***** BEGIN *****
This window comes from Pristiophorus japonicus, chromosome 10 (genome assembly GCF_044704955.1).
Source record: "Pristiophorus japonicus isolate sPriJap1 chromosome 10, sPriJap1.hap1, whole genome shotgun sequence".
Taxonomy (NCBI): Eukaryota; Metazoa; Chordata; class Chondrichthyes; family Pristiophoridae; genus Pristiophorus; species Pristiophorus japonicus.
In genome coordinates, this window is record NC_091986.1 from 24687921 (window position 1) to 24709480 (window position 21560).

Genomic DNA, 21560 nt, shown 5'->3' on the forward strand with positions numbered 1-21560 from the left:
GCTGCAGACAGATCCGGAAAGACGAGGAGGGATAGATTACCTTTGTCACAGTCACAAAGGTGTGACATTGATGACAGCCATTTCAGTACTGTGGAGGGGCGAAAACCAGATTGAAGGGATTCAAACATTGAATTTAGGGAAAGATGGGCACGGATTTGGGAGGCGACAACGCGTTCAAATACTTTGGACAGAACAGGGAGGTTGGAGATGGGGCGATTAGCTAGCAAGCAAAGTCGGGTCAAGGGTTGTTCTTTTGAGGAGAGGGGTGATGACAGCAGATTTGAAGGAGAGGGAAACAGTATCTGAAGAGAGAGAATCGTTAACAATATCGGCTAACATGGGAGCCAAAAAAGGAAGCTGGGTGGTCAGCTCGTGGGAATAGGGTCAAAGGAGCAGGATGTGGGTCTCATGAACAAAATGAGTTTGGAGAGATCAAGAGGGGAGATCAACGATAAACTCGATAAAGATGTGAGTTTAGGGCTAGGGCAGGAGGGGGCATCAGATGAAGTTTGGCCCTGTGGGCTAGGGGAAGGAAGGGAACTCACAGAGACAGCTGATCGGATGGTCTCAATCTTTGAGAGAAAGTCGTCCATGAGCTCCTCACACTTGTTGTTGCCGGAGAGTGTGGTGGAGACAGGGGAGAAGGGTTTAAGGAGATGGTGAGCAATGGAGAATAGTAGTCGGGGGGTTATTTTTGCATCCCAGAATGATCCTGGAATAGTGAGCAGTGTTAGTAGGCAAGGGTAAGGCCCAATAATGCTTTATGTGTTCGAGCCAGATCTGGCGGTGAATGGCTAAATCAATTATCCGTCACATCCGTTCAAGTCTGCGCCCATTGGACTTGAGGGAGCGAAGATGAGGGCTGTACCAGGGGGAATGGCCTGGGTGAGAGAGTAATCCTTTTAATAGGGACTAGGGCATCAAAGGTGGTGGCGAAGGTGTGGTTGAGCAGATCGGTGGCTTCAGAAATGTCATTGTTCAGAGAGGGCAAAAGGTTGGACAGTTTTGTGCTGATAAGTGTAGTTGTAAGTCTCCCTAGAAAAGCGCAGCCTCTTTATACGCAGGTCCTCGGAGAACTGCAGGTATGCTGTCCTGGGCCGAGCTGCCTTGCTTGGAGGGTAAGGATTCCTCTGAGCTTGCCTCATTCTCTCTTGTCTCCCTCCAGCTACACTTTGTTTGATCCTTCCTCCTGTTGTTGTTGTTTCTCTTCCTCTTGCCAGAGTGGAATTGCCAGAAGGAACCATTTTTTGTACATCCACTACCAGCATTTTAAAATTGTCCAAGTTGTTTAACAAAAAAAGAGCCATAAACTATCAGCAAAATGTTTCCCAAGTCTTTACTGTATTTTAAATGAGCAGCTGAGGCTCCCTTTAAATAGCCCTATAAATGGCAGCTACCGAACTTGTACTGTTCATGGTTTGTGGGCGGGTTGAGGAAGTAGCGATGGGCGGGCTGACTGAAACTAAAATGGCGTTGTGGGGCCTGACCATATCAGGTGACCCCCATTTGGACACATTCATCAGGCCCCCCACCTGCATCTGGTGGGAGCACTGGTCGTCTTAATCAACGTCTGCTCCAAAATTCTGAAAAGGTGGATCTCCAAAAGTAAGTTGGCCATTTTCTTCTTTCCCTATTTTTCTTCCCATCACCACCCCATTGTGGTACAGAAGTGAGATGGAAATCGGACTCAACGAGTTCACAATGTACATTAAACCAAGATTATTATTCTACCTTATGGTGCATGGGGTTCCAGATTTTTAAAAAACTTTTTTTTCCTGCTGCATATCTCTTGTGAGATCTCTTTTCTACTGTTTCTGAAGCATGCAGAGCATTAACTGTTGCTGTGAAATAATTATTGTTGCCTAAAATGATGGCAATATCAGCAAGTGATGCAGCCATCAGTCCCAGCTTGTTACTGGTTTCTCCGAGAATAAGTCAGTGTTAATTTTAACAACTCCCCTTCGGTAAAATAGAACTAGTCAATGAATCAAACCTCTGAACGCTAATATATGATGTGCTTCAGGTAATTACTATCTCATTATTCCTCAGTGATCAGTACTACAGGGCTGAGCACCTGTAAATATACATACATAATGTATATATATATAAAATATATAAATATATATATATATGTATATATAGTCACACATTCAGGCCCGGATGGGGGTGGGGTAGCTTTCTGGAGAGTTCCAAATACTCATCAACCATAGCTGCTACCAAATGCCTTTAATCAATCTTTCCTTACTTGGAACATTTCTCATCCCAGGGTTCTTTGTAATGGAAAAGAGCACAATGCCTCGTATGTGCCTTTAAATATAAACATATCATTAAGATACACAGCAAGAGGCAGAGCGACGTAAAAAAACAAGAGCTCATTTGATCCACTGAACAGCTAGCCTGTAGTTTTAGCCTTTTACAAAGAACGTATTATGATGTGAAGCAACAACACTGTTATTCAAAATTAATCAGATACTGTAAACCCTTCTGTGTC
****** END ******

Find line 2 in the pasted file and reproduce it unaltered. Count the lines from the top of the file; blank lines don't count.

Source record: "Pristiophorus japonicus isolate sPriJap1 chromosome 10, sPriJap1.hap1, whole genome shotgun sequence".